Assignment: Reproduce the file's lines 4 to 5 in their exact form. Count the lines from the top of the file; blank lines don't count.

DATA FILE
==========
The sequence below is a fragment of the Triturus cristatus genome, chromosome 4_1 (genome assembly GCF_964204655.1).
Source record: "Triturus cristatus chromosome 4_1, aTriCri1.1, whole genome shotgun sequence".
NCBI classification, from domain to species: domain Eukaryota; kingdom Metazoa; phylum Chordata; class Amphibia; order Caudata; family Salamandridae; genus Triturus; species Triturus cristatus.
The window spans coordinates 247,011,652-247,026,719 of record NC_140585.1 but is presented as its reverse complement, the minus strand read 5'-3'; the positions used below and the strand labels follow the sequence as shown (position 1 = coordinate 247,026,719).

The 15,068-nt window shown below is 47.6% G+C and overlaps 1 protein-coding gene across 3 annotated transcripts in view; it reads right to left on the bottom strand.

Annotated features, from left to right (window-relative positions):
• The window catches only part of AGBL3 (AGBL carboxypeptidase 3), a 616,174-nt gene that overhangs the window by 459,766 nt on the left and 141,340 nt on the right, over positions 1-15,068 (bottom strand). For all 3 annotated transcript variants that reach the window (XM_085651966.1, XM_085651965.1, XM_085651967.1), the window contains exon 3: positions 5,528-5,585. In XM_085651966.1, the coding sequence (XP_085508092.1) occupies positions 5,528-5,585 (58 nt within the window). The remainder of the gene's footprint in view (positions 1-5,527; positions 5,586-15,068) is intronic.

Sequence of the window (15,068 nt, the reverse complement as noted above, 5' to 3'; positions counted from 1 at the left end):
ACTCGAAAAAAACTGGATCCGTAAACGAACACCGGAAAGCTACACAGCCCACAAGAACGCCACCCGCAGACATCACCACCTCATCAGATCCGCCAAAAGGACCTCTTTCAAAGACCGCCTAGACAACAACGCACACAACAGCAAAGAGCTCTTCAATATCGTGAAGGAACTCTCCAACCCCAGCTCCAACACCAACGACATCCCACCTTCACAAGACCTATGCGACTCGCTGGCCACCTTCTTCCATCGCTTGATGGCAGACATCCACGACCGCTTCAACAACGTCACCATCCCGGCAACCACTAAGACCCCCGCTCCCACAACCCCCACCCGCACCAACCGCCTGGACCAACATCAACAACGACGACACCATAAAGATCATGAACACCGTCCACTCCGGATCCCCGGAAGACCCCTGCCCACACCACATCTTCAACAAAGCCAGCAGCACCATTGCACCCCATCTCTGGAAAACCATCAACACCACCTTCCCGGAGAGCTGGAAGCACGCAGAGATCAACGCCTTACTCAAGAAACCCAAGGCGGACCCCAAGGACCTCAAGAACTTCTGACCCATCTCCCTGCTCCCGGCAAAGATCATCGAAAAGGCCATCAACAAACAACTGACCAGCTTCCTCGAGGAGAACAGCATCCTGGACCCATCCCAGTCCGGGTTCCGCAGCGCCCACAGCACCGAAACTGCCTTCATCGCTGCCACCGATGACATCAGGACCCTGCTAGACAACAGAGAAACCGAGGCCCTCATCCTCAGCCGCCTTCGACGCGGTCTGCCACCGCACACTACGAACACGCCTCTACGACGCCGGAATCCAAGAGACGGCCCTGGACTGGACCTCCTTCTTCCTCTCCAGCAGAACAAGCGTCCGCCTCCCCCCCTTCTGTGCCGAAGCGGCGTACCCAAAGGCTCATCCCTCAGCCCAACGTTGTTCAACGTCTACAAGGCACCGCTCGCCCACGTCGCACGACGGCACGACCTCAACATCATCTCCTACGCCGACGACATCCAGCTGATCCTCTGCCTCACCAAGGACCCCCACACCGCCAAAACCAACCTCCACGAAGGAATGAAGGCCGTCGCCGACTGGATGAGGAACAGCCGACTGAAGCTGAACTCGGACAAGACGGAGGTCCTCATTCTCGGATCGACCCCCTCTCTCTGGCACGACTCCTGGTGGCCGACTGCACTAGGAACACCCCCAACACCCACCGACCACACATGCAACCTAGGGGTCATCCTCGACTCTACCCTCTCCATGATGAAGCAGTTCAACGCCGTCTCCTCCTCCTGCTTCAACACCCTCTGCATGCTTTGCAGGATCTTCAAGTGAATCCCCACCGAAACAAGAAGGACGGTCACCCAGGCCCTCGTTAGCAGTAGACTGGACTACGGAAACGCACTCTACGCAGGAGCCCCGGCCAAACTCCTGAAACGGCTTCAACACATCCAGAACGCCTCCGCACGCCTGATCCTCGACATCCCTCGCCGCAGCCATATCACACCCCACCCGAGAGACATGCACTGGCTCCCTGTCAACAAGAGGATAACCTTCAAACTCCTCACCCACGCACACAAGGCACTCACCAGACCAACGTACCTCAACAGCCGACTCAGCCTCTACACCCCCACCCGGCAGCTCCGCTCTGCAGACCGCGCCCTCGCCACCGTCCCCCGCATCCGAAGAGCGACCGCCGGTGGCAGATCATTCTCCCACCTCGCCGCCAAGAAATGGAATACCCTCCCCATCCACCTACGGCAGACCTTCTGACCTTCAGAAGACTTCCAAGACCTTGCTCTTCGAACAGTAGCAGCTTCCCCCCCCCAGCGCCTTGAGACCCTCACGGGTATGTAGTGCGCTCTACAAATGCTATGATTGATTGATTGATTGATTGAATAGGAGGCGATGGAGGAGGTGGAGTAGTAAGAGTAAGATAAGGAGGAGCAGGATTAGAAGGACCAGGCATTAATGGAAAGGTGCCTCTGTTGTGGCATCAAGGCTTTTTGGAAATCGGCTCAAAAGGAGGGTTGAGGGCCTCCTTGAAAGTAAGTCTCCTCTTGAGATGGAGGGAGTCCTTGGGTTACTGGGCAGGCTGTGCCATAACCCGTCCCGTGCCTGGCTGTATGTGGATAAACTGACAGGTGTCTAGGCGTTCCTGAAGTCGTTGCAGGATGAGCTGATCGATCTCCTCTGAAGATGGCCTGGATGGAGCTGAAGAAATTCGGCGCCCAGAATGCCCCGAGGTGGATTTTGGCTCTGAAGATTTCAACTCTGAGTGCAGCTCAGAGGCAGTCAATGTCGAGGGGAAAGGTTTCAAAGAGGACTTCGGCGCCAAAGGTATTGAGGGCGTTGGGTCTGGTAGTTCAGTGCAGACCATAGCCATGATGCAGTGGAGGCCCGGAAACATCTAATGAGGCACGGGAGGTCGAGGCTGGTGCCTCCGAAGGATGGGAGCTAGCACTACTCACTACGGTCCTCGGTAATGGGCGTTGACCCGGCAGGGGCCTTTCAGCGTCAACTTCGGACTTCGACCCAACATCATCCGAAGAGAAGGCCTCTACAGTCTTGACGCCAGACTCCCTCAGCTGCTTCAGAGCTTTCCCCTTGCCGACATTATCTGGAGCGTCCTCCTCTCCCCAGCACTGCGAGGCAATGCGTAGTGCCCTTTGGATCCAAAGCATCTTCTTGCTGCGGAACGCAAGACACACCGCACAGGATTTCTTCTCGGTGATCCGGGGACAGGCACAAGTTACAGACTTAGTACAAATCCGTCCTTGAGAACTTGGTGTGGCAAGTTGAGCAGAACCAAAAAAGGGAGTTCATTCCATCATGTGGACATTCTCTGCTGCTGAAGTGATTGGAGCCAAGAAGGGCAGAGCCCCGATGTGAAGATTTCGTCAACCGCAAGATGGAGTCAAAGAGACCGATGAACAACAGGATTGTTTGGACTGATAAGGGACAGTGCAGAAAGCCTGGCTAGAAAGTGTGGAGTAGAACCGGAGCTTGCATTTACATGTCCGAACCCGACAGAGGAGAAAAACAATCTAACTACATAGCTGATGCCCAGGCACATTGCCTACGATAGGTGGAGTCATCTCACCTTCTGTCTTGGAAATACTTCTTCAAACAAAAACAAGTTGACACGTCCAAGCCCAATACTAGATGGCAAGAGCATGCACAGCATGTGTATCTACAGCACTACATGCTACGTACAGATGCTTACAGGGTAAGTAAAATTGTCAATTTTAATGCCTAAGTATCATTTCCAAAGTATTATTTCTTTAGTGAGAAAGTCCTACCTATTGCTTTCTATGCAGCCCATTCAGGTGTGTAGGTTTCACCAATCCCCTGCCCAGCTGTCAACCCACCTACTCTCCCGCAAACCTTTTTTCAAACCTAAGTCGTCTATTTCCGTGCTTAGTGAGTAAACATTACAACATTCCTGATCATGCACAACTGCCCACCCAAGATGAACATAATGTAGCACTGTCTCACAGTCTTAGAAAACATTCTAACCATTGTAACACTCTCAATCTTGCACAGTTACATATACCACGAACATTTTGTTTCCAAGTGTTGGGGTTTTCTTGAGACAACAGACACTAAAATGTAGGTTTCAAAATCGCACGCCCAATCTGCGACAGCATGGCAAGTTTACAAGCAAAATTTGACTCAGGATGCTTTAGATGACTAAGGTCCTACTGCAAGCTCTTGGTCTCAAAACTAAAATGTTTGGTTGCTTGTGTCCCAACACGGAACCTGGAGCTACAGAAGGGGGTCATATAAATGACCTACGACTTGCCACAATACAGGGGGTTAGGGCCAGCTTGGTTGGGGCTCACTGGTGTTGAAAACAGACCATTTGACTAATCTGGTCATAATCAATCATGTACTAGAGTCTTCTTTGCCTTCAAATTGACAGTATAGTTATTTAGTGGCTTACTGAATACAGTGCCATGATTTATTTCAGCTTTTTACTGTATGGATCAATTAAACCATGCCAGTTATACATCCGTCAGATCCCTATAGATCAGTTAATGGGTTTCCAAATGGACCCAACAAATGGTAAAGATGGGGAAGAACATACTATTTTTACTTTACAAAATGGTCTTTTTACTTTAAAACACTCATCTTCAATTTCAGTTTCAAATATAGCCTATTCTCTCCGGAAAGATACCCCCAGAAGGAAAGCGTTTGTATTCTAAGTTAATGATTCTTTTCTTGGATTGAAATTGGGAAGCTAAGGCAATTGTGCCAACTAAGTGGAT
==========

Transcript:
The window spans coordinates 247,011,652-247,026,719 of record NC_140585.1 but is presented as its reverse complement, the minus strand read 5'-3'; the positions used below and the strand labels follow the sequence as shown (position 1 = coordinate 247,026,719).

The 15,068-nt window shown below is 47.6% G+C and overlaps 1 protein-coding gene across 3 annotated transcripts in view; it reads right to left on the bottom strand.